A high-protein, tasty, low calorie snack can really ‘save the day’ while you are cooking or  waiting for the big meal.  Studies show that protein can calm your appetite, quell your cravings, and put you back in control. Protein can actually raise your metabolism slightly, and help you eat fewer calories at dinner and afterward (and studies show that eating snacks with liquid volume such as soup before dinner can result in the consumption of 20 % fewer calories.) Try pairing 'finger fruits' and vegetables such as red grapes, cherry tomatoes, sliced peppers, with a good high protein/low fat complement, such as low fat cheese (try Cabot 75 % fat free, or low fat cheese sticks) or 0% fat Greek yogurt turned into a 'dip'. We also have a variety of easy, delicious treats that meet the requirement - with  only 80 calories and 15 grams of protein.  Our special  high-protein (low sodium) soups, hot chocolate, and high-protein decaf cappuccinos, are simple ways to meet the need. Sip while you cook, before dinner. If you're interested you can see some options on .

The same tactics are also useful to stop after-dinner cravings. With the short days, and long nights, many people notice that they find themselves wandering around the kitchen looking for something sweet or ‘carby’ after they’ve finished supper.  They try to fight the urge, but end up eating hundreds of calories of sweet treats.  What to do?   When it comes to cravings: “Don’t join them, beat them!”  You can still treat yourself to a snack and not sabotage all of your hard work.  Satisfy your ‘need for sweet’, while giving yourself the boost of protein (studies show it has a mental stimulant effect, as well as a metabolic stimulant effect), and save yourself calories. Instead of binging on Double Stuff Oreos, choose one of our delicious, sweet, high-protein lower calorie bars or snacks.  We have had many creative suggestions and recipes from our patients - read on for ideas.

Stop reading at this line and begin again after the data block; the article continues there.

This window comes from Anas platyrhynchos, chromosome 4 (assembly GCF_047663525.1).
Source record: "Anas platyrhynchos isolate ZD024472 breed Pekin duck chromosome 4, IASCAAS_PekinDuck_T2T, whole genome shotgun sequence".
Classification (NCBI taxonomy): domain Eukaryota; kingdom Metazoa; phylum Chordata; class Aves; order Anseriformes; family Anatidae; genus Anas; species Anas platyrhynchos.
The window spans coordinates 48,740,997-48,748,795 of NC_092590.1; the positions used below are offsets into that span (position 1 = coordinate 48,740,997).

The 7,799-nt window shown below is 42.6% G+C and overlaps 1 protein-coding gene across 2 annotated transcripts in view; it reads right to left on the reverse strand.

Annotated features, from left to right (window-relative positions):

1. Cut a protein bar into bite-sized pieces (cookie-sized, instead of cookies!)
2. Try one of our new fun snacks - Protein Party Mix (like Chex mix - only low calorie, and high protein), crispy Pizza snacks, and our new Cinnamon Swirls and Chocolate Bites!  So delicious, fun, and healthful.
3. Cut one of your protein bars into bite size pieces, then crumble it, and mix with air popped popcorn.
4. Pair our delicious high-protein hot chocolate with air-popped popcorn  - satisfying, fun, and it takes a while to eat and drink!

Other evening tips:  try to keep yourself busy, instead of eating!  Try a short exercise session before or after dinner.  Find a new hobby to occupy yourself (it’s hard to eat while knitting.)  Remove any tempting junk food from the house, or at least hide it on a top shelf, out of reach. Try reading a book with a nice cup of herbal tea. Find something creative to do with your partner.  And if all else fails, post a note on your refrigerator which says:  “Go to Bed, Instead!” (Beth’s quote!)
You can also try these easy, satisfying, tasty treats on Snow Days.  After playing outdoors with kids or friends, treat yourself to Protein Hot Chocolate, or Protein Cappuccino, or our delicious low-sodium high-protein soups.  A warm and tasty way to meet your nutritional and taste needs.